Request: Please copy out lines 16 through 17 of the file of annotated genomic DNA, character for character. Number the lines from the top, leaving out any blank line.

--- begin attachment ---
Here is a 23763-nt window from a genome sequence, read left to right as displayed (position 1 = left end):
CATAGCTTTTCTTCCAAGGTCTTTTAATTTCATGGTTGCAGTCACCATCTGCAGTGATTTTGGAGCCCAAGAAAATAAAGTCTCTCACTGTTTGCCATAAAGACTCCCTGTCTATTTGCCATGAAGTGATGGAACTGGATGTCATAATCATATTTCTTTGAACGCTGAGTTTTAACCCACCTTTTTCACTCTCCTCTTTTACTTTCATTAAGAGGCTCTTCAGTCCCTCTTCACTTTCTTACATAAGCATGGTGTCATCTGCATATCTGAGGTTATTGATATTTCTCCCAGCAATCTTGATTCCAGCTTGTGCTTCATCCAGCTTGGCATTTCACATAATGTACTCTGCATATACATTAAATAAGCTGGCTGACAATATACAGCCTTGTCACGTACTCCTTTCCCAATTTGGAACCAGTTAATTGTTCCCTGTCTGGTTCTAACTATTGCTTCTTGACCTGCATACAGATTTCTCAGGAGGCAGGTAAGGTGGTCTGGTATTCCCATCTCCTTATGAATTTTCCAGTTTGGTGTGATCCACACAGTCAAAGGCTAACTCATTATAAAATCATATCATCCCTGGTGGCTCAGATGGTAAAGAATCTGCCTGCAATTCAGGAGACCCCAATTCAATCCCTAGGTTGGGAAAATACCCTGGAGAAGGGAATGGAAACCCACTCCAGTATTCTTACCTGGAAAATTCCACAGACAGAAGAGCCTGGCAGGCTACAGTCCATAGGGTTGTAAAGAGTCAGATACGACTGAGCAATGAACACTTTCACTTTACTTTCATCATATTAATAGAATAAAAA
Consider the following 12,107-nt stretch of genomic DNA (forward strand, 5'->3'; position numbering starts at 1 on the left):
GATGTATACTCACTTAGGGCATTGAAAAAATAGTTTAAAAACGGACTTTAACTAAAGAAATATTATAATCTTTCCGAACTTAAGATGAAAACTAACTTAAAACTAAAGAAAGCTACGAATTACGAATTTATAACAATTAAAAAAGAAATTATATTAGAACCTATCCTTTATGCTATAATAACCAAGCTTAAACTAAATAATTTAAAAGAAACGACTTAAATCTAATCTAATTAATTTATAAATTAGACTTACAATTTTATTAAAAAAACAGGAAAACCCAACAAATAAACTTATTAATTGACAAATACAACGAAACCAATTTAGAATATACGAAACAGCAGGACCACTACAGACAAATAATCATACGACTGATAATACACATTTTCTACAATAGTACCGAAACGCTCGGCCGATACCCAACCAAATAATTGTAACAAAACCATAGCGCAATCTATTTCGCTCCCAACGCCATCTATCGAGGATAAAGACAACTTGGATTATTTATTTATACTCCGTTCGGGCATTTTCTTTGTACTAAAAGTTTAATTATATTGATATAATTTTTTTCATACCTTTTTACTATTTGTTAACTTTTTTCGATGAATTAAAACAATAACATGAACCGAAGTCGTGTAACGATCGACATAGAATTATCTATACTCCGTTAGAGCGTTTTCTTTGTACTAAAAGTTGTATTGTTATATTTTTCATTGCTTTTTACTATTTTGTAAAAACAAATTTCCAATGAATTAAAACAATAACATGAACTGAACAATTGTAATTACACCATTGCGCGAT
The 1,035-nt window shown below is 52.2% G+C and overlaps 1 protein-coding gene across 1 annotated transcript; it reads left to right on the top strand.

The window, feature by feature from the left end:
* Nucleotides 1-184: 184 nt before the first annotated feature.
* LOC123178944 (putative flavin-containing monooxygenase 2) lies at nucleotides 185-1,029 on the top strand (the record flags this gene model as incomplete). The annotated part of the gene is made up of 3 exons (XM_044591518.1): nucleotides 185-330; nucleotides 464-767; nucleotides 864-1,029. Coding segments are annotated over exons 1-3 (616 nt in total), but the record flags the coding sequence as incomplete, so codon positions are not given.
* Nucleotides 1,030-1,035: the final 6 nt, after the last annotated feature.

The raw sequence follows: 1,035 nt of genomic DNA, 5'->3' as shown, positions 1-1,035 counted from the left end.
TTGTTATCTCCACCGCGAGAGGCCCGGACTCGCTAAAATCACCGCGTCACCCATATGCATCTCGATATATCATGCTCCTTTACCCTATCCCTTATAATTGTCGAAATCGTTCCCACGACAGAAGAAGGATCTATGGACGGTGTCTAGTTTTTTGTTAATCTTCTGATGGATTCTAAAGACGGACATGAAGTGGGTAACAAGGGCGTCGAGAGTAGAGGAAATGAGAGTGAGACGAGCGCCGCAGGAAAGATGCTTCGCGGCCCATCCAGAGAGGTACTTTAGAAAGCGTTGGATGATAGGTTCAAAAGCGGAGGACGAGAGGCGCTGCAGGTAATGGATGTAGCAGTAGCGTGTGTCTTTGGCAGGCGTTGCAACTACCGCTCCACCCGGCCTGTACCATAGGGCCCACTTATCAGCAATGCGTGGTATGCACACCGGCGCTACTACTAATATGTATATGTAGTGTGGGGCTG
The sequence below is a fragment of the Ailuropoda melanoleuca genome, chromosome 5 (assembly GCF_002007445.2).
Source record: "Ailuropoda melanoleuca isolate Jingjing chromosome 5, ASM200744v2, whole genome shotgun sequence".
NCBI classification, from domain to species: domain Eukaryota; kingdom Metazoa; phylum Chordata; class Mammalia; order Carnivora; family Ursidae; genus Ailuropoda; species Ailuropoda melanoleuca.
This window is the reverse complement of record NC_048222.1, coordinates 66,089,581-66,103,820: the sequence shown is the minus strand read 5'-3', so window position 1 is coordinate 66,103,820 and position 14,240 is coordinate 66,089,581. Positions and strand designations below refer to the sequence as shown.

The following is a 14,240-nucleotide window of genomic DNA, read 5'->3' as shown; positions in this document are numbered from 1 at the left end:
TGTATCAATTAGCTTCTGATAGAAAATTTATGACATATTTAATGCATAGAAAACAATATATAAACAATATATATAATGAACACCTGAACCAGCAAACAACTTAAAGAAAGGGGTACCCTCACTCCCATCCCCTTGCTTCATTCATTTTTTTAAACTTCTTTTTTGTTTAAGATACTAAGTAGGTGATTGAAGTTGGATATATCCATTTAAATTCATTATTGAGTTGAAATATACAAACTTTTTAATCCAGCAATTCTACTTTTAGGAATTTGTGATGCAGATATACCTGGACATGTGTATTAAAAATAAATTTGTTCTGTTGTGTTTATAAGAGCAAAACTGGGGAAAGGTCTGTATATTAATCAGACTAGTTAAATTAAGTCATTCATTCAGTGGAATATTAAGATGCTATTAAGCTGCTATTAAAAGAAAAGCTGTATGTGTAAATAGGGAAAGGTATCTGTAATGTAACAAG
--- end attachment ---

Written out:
The following is a 14,240-nucleotide window of genomic DNA, read 5'->3' as shown; positions in this document are numbered from 1 at the left end:
TGTATCAATTAGCTTCTGATAGAAAATTTATGACATATTTAATGCATAGAAAACAATATATAAACAATATATATAATGAACACCTGAACCAGCAAACAACTTAAAGAAAGGGGTACCCTCACTCCCATCCCCTTGCTTCATTCATTTTTTTAAACTTCTTTTTTGTTTAAGATACTAAGTAGGTGATTGAAGTTGGATATATCCATTTAAATTCATTATTGAGTTGAAATATACAAACTTTTTAATCCAGCAATTCTACTTTTAGGAATTTGTGATGCAGATATACCTGGACATGTGTATTAAAAATAAATTTGTTCTGTTGTGTTTATAAGAGCAAAACTGGGGAAAGGTCTGTATATTAATCAGACTAGTTAAATTAAGTCATTCATTCAGTGGAATATTAAGATGCTATTAAGCTGCTATTAAAAGAAAAGCTGTATGTGTAAATAGGGAAAGGTATCTGTAATGTAACAAG